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dc.contributor.advisorEvans, Kenneth R.eng
dc.contributor.authorMurray, Lynn M., 1964-eng
dc.date.issued2007eng
dc.date.submitted2007 Summereng
dc.descriptionThe entire dissertation/thesis text is included in the research.pdf file; the official abstract appears in the short.pdf file (which also appears in the research.pdf); a non-technical general description, or public abstract, appears in the public.pdf file.eng
dc.descriptionTitle from title screen of research.pdf file (viewed on December 12, 2007)eng
dc.descriptionVita.eng
dc.descriptionThesis (Ph. D.) University of Missouri-Columbia 2007.eng
dc.description.abstractMarketing and operations researchers approach services with widely divergent paradigms, focusing on different routes to success. These different approaches often cause these researchers to come to opposing conclusions and subsequently to recommend conflicting actions to practitioners. In this work, marketing and operations are considered simultaneously in order to highlight the trade-offs necessary when providing services. Earlier research and a preliminary qualitative study indicated that these trade-offs are made by a service unit's manager. Data were gathered to test two models that explored how the manager's Operating Orientations might be related to customer, firm and employee outcomes. Data were gathered from managers, district managers, employees and customers of two restaurant chains. One of the proposed models that explored how the discrepancy between the manager's Operating Orientations and employee Climates were related to employee outcomes received support, particularly when examining two categories of employees - Customer-Contact and Backroom Employees - separately. However, the model that posited a relationship between the manager's Operating Orientations and customer and firm outcomes received no support. A series of post-hoc analyses explored the relationship between climates and customer and firm outcomes and between the manager's Operating Orientations and unit climates. These post-hoc analyses indicated that unit climates have differential effects on customers and firm outcomes, particularly when the employees are categorized as Customer-Contact or as Backroom employees.eng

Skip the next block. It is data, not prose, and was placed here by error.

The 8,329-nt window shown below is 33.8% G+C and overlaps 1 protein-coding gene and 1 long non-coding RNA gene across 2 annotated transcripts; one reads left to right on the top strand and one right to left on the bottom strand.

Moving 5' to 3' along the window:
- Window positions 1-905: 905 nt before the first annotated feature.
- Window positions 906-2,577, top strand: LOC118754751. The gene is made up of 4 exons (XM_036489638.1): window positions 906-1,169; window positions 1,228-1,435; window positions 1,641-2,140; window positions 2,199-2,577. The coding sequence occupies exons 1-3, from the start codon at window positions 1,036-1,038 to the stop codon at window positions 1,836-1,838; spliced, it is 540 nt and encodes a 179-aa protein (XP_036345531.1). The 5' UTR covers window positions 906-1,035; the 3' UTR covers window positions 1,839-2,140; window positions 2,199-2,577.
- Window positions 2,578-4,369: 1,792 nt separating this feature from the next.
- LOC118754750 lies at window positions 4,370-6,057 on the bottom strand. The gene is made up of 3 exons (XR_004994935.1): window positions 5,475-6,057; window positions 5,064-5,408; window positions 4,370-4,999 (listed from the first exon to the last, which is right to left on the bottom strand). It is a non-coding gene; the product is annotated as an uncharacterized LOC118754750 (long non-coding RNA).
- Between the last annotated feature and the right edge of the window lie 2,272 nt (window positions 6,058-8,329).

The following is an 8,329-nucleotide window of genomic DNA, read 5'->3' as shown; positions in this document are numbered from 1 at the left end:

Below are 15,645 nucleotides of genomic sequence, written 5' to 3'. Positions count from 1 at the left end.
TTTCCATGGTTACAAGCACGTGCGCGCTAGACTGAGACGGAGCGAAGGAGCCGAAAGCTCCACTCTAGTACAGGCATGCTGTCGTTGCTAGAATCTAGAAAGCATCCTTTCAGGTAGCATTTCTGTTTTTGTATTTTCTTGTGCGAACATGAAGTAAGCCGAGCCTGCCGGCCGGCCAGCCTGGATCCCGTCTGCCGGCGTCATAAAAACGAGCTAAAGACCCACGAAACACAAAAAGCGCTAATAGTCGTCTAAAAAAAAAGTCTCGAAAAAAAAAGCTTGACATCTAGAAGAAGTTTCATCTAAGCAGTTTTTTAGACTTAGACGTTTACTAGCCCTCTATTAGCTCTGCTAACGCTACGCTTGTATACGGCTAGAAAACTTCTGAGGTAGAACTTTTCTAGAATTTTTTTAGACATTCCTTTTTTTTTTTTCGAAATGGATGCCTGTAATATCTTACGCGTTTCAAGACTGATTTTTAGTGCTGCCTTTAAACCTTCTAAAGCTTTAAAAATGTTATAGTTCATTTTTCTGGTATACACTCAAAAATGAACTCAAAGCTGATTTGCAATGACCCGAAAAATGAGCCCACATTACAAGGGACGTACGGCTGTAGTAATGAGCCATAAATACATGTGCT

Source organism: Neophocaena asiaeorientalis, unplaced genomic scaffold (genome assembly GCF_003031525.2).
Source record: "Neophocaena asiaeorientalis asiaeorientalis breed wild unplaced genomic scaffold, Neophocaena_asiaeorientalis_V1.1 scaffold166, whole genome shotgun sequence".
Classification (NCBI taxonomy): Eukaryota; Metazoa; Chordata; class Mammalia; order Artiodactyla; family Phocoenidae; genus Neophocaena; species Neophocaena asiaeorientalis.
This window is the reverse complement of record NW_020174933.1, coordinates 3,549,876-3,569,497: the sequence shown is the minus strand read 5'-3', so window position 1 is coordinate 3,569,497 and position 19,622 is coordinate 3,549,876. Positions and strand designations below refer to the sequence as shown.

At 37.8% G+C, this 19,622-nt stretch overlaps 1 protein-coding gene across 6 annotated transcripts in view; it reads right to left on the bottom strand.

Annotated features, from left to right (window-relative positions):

dc.description.bibrefIncludes bibliographical referenceseng
dc.identifier.merlinb61517859eng
dc.identifier.oclc183414909eng
dc.identifier.urihttps://doi.org/10.32469/10355/4796eng
dc.identifier.urihttps://hdl.handle.net/10355/4796
dc.languageEnglisheng
dc.publisherUniversity of Missouri--Columbiaeng
dc.relation.ispartofcommunityUniversity of Missouri--Columbia. Graduate School. Theses and Dissertationseng
dc.rightsOpenAccess.eng
dc.rights.licenseThis work is licensed under a Creative Commons Attribution-NonCommercial-NoDerivs 3.0 License.
dc.subject.lcshMarketingeng
dc.subject.lcshBusiness enterpriseseng
dc.subject.lcshCustomer serviceseng
dc.titleFrom service design to delivery : integrating marketing and operations in the service uniteng
dc.typeThesiseng
thesis.degree.disciplineBusiness administration (MU)eng
thesis.degree.grantorUniversity of Missouri--Columbiaeng
thesis.degree.levelDoctoraleng
thesis.degree.namePh. D.eng


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